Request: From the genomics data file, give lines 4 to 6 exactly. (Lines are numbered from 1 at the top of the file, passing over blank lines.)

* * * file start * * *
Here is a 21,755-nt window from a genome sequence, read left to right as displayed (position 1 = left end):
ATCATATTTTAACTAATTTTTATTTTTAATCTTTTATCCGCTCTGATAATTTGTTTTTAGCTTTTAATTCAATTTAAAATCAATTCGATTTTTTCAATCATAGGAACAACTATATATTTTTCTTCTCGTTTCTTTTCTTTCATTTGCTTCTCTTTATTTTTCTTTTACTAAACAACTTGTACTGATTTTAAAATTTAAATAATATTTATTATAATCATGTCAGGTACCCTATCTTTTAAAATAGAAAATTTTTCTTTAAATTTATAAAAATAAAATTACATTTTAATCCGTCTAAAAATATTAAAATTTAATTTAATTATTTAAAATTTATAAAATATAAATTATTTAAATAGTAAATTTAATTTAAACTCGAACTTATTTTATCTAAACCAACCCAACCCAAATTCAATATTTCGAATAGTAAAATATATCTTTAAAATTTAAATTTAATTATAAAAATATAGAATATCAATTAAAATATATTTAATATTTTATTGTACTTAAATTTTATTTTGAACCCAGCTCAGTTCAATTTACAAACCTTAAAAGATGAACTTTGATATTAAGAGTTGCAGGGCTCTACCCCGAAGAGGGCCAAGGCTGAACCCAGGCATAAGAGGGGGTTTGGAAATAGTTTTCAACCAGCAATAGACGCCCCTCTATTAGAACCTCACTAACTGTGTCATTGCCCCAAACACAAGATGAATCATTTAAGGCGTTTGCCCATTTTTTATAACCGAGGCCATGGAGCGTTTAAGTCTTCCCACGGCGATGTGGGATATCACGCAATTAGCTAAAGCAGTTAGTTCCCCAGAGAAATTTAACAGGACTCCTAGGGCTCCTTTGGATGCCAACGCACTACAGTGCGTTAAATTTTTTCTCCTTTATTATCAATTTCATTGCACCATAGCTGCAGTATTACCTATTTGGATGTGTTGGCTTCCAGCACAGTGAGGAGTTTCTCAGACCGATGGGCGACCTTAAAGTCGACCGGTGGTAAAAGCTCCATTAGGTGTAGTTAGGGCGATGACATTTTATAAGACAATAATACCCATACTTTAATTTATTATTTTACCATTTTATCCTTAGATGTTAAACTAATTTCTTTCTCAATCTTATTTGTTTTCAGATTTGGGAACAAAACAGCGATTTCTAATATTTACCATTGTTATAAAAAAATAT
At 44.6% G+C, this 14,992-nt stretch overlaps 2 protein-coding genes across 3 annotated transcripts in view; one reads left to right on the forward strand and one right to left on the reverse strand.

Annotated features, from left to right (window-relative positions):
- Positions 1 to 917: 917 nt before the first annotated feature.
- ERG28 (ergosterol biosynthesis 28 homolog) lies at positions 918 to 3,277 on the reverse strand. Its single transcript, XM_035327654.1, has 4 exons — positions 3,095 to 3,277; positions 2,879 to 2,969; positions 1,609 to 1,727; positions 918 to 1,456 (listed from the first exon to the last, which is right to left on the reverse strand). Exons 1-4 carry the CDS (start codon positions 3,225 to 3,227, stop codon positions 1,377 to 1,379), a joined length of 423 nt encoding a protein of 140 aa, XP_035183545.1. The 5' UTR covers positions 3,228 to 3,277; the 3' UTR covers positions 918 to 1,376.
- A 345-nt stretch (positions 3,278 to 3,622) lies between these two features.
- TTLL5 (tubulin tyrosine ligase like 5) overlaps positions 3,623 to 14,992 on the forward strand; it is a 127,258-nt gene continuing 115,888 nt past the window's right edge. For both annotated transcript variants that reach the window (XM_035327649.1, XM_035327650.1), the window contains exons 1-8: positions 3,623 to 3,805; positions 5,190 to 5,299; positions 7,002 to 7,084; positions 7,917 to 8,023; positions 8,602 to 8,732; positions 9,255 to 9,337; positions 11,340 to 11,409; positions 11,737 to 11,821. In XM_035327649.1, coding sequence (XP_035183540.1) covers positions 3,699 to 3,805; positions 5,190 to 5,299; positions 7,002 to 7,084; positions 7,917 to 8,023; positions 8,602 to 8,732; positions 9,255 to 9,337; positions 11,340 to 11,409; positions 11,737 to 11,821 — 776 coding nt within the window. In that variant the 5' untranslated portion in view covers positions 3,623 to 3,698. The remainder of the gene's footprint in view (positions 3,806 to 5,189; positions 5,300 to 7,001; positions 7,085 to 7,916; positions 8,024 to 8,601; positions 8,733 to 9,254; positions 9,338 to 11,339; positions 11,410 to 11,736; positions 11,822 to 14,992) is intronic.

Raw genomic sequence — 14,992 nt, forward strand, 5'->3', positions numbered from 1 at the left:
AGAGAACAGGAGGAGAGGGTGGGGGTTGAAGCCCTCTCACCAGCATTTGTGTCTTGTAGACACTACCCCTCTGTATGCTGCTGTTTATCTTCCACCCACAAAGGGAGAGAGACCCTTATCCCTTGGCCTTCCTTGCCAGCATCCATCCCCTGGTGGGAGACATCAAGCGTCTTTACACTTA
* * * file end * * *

Annotated features, from left to right (window-relative positions):
- Positions 1 to 917: 917 nt before the first annotated feature.
- ERG28 (ergosterol biosynthesis 28 homolog) lies at positions 918 to 3,277 on the reverse strand. Its single transcript, XM_035327654.1, has 4 exons — positions 3,095 to 3,277; positions 2,879 to 2,969; positions 1,609 to 1,727; positions 918 to 1,456 (listed from the first exon to the last, which is right to left on the reverse strand). Exons 1-4 carry the CDS (start codon positions 3,225 to 3,227, stop codon positions 1,377 to 1,379), a joined length of 423 nt encoding a protein of 140 aa, XP_035183545.1. The 5' UTR covers positions 3,228 to 3,277; the 3' UTR covers positions 918 to 1,376.